So this happened:
DeSantis’ spokesperson follows up with me wanting to make it clear that after the governor recently dropped COVID-19 restrictions, all Florida stadiums were able to go to full capacity.
— Andy Slater (@AndySlater) October 7, 2020
Before anyone gets too excited and/or horrified, the Miami Dolphins, Tampa Bay Buccaneers, and Jacksonville Jaguars have all said they’re going to continue to operate at 20-25% capacity for the time being. This was just Gov. Ron DeSantis making clear that he lifted all restrictions on outdoor sporting events two weeks ago, when he also prohibited local governments from enforcing tougher restrictions or even fining people for not wearing masks. (If you’re wondering how that’s working out, virus rates in Florida haven’t surged so far, staying fairly level — though still high — but then, it generally takes more than two weeks for a surge to take hold, and also when you’re dealing mostly with stochastic spread via superspreader events, there is a lot of randomness involved as to whether and when a surge kicks in.)
So, props to the NFL for not immediately opening the fan floodgates in Florida, sure. But that’s hardly an indicator of a league that is concerned with safety above else. As we’ve seen this week — and as Barry Petchesky adeptly recounted yesterday at Defector — the league is currently dealing with a cascade of outbreaks on teams that has now caused a couple of games to be postponed, and could end up with even more. And, writes Petchesky, it was all totally predictable:
We don’t know a lot about COVID-19, but we know a few things about sports. We know bubbles, deployed by the NBA and NHL, and by MLB for its postseason, can work. We know that not-bubbling, like MLB tried for its abbreviated regular season, doesn’t work, at least not if your goal is to avoid having to cancel or postpone games. We know the NFL, due to the sheer size of its rosters and the massive logistical undertaking that staging a football game requires, probably can’t enter a bubble. We also know that it can’t afford to postpone many more games before a backlog pushes the Super Bowl into June.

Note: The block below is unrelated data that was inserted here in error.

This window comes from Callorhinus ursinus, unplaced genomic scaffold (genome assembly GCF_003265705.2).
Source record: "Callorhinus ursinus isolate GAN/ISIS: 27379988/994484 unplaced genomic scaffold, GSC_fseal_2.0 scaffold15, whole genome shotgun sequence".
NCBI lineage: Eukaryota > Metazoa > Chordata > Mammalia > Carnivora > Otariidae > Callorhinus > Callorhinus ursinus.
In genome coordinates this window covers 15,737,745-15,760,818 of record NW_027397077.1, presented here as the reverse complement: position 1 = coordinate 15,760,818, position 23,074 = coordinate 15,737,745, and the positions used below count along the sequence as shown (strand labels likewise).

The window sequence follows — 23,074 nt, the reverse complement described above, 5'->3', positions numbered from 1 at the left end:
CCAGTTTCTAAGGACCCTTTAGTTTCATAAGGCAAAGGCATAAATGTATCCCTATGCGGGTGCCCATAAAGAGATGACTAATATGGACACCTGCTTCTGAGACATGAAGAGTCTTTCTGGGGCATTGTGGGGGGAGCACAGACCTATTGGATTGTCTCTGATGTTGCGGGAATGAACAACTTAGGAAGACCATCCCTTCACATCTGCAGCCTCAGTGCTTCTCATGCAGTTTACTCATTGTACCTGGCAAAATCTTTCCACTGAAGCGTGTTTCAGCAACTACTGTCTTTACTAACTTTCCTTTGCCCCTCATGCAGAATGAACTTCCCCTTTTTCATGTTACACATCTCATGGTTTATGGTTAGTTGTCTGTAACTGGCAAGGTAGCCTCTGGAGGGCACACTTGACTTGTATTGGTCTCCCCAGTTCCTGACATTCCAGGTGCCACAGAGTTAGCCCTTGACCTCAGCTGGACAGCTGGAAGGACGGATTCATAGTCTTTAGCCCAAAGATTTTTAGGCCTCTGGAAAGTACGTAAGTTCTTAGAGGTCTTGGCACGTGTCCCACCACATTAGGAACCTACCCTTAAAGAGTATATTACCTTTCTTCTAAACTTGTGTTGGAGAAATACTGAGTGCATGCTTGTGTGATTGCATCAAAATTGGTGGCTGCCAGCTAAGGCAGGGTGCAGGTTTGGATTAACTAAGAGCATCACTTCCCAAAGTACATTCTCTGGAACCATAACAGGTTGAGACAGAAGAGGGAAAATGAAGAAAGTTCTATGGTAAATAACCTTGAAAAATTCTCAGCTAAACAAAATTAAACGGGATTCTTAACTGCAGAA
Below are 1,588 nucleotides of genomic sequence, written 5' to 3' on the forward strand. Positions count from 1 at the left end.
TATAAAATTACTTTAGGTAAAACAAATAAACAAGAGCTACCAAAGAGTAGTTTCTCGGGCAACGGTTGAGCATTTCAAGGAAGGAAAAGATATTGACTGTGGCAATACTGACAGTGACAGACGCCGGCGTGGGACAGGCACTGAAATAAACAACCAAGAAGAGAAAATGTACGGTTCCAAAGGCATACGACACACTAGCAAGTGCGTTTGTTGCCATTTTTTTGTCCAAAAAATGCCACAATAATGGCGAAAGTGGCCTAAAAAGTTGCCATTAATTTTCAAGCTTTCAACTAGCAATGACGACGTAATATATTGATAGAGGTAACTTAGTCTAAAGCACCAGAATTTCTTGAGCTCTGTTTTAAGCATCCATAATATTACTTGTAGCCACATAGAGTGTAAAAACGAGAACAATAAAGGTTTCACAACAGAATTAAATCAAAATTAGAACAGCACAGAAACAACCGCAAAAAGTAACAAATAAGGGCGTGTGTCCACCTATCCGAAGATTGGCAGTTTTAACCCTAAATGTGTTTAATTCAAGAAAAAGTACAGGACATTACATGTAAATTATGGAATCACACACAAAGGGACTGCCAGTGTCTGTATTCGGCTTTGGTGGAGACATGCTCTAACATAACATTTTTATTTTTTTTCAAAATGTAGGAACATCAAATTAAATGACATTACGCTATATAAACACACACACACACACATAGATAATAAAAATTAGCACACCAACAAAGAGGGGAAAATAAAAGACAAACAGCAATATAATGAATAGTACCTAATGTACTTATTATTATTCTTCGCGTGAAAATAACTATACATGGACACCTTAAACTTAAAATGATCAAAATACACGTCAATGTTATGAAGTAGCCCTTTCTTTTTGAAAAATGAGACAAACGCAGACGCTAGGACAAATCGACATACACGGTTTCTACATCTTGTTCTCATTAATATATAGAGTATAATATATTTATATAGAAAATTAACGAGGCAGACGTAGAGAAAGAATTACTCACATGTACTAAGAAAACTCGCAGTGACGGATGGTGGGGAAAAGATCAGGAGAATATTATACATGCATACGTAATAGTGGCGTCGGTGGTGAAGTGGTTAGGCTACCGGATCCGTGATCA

That caveat re: MLB’s non-bubble is important: If the goal of “let’s let baseball teams all play in the home stadiums while still seeing their families and going to the grocery store and whatnot” was to keep anyone from getting infected, yeah, it was a disaster. But if the goal was to find a way to limp through a season with lots of postponements and makeup doubleheaders because players weren’t willing to be separated from their families for three months — the NBA and NHL were already up to playoff season, so their bubbles didn’t have to last as long — then it worked exactly as planned.
The NFL, of course, can’t stage doubleheaders, and can’t easily reschedule too many games without adding additional weeks to the season. And with 64-player rosters (48 active, 16 on a practice squad), plus a sport that involved a lot more contact than baseball (though we’re still not clear whether that’s the main risk or it’s just gathering indoors in clubhouses that mostly spreads the coronavirus), that’s a lot more dice being rolled every week than for other sports, so it’s absolutely no surprise that we’re seeing outbreaks.